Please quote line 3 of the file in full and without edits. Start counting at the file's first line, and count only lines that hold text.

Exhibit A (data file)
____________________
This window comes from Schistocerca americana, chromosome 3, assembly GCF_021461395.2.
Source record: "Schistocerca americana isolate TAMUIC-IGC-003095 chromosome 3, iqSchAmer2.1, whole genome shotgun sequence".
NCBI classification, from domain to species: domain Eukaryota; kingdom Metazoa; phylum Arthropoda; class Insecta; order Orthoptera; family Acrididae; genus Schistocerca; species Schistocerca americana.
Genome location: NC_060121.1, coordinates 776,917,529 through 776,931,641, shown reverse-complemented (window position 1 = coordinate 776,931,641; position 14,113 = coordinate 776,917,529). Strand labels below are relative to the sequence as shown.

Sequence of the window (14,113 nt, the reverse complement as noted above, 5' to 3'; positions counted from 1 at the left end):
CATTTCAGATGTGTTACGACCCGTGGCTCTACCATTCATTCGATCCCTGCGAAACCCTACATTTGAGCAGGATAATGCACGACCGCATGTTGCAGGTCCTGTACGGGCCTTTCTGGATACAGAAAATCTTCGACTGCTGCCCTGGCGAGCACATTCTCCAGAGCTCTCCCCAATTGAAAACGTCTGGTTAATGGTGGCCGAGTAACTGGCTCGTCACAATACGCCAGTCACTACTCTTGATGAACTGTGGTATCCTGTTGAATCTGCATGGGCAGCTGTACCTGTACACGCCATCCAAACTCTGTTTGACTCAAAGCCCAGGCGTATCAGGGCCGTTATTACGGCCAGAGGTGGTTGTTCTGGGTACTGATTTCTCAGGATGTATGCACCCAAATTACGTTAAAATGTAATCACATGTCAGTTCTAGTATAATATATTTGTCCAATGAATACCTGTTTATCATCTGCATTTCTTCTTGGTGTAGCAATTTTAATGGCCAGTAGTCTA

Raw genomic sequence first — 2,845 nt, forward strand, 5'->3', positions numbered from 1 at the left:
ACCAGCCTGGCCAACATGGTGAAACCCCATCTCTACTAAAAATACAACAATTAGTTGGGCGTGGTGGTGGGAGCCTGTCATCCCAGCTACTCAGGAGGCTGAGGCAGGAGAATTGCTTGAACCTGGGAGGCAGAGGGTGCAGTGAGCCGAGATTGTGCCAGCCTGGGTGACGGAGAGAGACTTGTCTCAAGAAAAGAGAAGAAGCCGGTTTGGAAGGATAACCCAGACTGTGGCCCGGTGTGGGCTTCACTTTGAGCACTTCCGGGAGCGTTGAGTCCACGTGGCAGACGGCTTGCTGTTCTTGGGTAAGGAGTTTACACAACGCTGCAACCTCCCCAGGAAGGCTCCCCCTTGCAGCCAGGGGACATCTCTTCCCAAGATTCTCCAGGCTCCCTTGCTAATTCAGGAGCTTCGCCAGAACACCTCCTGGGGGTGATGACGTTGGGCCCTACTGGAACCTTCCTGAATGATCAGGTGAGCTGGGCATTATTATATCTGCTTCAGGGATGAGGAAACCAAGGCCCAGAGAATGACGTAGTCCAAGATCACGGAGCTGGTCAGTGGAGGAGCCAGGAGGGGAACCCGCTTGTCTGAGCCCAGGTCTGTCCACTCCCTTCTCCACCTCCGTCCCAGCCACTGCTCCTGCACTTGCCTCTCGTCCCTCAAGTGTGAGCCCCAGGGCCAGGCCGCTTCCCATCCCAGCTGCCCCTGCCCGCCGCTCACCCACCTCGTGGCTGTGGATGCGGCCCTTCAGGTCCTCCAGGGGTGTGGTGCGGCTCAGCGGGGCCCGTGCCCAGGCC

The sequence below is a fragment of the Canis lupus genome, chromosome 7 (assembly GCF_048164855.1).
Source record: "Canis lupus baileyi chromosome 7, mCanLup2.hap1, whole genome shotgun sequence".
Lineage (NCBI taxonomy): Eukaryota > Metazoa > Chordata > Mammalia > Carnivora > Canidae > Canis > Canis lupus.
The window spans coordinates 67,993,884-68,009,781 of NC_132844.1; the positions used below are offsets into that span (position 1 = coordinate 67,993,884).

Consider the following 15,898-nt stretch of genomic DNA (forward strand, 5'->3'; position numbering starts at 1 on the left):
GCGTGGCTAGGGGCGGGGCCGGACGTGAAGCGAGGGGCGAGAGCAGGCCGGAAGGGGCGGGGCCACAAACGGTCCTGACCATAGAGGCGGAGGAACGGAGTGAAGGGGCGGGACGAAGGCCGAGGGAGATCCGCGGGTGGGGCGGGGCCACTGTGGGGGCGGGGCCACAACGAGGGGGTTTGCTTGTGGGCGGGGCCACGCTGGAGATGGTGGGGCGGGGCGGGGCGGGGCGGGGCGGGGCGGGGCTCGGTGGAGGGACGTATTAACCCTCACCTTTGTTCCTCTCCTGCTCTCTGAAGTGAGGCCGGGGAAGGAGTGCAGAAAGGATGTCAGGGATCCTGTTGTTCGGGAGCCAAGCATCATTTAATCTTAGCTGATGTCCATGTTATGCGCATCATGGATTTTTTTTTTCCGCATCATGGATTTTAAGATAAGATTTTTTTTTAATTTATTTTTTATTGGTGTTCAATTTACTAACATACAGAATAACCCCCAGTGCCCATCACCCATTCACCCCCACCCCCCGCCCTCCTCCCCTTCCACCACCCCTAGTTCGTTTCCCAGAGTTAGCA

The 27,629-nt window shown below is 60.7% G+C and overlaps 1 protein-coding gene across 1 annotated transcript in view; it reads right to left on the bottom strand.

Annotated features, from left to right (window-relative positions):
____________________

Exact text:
NCBI classification, from domain to species: domain Eukaryota; kingdom Metazoa; phylum Arthropoda; class Insecta; order Orthoptera; family Acrididae; genus Schistocerca; species Schistocerca americana.